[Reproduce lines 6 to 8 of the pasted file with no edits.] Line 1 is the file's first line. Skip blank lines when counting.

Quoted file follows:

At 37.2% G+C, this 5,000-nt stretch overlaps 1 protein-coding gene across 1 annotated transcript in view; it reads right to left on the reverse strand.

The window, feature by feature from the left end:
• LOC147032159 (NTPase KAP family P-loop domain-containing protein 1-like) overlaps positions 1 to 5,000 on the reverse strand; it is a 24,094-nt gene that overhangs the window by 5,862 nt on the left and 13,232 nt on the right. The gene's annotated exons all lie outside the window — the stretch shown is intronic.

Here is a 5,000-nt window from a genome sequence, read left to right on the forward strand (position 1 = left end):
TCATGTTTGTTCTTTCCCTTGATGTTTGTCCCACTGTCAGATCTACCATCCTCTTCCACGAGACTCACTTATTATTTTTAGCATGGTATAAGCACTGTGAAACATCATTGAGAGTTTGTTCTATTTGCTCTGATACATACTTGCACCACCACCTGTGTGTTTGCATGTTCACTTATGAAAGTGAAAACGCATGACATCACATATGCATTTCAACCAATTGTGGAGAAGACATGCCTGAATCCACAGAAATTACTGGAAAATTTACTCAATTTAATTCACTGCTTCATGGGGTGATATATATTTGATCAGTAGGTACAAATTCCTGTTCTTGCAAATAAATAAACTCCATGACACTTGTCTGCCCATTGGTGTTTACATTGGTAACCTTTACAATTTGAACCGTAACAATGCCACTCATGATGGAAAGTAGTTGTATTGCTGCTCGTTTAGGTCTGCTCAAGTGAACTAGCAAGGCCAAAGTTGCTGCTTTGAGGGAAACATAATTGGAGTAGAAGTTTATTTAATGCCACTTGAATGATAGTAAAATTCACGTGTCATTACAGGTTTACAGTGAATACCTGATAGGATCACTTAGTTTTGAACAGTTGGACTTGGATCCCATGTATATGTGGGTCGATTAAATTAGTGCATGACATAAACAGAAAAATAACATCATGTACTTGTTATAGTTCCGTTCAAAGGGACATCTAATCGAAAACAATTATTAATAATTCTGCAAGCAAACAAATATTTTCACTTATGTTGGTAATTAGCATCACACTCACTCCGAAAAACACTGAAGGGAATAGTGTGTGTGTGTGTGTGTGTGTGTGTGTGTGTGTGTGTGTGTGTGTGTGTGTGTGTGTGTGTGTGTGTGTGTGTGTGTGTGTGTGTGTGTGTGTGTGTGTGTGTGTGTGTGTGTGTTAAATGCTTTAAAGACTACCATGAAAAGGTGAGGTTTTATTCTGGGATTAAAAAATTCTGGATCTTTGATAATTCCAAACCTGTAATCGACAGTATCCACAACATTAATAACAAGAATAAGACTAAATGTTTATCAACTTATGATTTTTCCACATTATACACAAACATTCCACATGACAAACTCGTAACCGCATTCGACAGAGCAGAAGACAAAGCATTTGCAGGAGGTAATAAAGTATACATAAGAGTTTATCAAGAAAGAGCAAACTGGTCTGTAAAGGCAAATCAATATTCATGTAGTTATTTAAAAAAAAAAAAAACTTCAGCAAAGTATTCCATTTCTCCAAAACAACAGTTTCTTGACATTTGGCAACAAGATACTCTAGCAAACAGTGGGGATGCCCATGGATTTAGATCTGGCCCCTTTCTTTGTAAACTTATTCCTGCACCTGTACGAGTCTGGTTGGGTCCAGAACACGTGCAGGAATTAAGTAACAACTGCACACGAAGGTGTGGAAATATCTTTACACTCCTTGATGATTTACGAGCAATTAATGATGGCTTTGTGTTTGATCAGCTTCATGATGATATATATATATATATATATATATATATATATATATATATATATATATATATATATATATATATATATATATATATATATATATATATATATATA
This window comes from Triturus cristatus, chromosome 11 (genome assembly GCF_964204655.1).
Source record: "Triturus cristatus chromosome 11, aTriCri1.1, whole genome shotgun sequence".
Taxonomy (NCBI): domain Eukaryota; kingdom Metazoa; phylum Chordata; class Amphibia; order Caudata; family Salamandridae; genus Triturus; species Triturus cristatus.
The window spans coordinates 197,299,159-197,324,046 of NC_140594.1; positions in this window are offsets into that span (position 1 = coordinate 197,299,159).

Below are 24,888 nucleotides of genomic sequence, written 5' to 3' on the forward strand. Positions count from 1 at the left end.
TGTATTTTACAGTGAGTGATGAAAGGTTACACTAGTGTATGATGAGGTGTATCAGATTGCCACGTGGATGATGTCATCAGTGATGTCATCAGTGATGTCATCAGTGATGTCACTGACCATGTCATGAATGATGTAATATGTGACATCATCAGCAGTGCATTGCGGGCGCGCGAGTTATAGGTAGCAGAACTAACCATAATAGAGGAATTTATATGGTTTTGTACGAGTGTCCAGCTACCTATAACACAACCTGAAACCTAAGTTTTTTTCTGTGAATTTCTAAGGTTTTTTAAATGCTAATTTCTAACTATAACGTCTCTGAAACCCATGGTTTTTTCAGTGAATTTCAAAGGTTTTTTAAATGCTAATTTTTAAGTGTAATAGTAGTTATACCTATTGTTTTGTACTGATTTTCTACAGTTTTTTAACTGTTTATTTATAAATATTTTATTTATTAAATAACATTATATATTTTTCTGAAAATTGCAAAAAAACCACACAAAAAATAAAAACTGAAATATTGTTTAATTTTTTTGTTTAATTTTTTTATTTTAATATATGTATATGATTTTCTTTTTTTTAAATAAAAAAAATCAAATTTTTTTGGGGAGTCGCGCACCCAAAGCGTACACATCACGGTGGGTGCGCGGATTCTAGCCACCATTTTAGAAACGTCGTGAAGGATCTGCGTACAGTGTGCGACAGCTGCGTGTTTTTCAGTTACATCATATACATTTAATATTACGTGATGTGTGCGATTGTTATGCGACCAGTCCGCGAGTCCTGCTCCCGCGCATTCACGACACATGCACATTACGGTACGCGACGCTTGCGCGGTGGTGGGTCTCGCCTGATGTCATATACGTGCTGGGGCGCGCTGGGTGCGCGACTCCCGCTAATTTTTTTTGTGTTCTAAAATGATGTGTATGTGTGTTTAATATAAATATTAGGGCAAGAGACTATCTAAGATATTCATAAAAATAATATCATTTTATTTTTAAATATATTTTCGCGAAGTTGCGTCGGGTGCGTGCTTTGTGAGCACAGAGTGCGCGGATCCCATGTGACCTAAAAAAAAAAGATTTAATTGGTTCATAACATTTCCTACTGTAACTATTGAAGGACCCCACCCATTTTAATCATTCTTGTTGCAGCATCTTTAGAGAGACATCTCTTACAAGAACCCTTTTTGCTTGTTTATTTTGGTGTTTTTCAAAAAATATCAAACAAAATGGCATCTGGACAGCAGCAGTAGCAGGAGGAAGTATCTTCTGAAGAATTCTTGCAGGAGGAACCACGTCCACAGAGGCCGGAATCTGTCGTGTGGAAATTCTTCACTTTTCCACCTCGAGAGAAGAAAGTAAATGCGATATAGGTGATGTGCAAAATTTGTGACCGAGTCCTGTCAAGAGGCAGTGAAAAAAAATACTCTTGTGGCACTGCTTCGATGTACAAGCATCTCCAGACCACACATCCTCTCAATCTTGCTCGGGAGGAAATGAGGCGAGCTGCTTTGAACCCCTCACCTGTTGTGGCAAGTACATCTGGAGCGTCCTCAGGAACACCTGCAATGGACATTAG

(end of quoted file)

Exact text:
This window comes from Triturus cristatus, chromosome 11 (genome assembly GCF_964204655.1).
Source record: "Triturus cristatus chromosome 11, aTriCri1.1, whole genome shotgun sequence".
Taxonomy (NCBI): domain Eukaryota; kingdom Metazoa; phylum Chordata; class Amphibia; order Caudata; family Salamandridae; genus Triturus; species Triturus cristatus.